The tooth in the bag, that was No. 9, the upper left central incisor. But now I got my first look at its neighbor, No. 8. It was pushed back into his mouth at a 45-degree angle. Oh, and it had some of the other kid’s hair still somehow snagged on it like a mess of fine-filament fishing line caught up on a branch.

I have kissed honey lips

Felt the healing in the fingertips

It burned like fire

Garza grabbed the tooth with his rubber-gloved fingers and pulled it forward, back into alignment. Getting it there required a surprising amount of force. I manfully avoided screaming and covering my eyes.

I have a recurring dream wherein my teeth become loose and begin dropping out of my mouth almost as if they’re tired and never want to chew again. Totally normal dream, I’m sure. Don’t want to google what it means. But watching Garza work, I could tell, was going to haunt my sleep.

Thankfully, he gave me a task, which distracted me from the hellish oral mess that used to be my beautiful son’s mouth. I got to use what is technically referred to in the dental industry as “the suction thingy” while Garza irrigated the gaping hole where No. 9 once sat.

“How you doing, buddy?” he asked my son. I think he was talking to Burke. Maybe he was assuring us both. “You’re doing great. Perfect.” He slowly pushed No. 9 back into place, explaining as he worked that we had everything going in our favor. The tooth had been handled properly. No one had tried to wipe clean the root, which is delicate and shouldn’t be touched. We’d gotten Burke to Garza less than an hour after the accident. After that window, time is not on the tooth’s side.

Garza told me something I found surprising. Children’s Medical Center Dallas has the only emergency department in North Texas staffed with doctors trained in the specialty of pediatric emergency dentistry. With the clock ticking, if you were to take your kid to another emergency department, a doctor there could still implant an avulsed tooth. But other emergency departments often refer patients to Children’s for this sort of thing.

The last step in the process entailed gluing a metal splint across Burke’s front teeth to stabilize them. For this I got to use a cool blue light that cured a resin Garza used to attach the splint to the teeth. By this point, I’d settled into my role as dental assistant and was considering a career change as I jammed to The Cars’ “Moving in Stereo.”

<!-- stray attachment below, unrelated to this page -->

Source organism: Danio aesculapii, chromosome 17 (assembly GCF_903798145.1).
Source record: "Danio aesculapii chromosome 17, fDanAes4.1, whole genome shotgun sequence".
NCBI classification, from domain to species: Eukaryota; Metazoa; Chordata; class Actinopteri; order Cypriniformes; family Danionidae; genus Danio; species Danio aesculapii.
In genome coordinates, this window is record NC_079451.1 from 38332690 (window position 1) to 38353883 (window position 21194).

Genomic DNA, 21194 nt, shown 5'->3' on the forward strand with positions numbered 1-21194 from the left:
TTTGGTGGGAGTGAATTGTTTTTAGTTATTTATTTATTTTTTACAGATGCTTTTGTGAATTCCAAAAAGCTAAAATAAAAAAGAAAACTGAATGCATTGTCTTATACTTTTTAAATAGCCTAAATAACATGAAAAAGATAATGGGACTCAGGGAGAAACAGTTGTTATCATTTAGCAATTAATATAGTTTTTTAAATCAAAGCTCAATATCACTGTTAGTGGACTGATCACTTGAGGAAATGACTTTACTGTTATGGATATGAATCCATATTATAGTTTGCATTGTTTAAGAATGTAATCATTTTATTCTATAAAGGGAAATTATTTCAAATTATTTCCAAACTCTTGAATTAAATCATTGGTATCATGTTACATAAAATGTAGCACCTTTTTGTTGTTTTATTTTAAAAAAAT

Well, actually, there was one last step after the last step. As I thanked the good doctor profusely—for giving up part of his Sunday night to fix my son’s teeth, for playing really solid music in his office—Garza told us that Burke would next need to see an endodontist. A few weeks later, after his teeth had firmed up a bit, off he went for a double root canal. I probably learned this in grade school, but I’d forgotten it. The center of the tooth contains living tissue called pulp. With the nerves and blood supply severed, the pulp would decay, which could lead to infection. So it has to be drilled out and replaced with filler (probably a polymer containing the nanobots that the NSA uses to listen to our conversations, but that is pure speculation on my part).

Six months later, I can report that “Moving in Stereo” did not come out in the ’80s, which is surprising. It actually came out in 1978. The Cars really were ahead of their time.

I can also report that my son’s teeth, thanks to Garza’s excellent work, are still firmly in his head. He has a mouth guard that I insist he must use if he engages in any activity more strenuous than watching Netflix, but aside from that, it’s all good. In fact, his two dead front teeth now have no sensitivity to cold, which makes it easier for him to eat ice cream. How long this happy state of affairs will last is anyone’s guess. Garza told me he might keep his teeth all his life—or they could fall out a year from now.

There’s a lesson here for all of us. Enjoy your teeth and your children every day, for who knows what tomorrow will bring?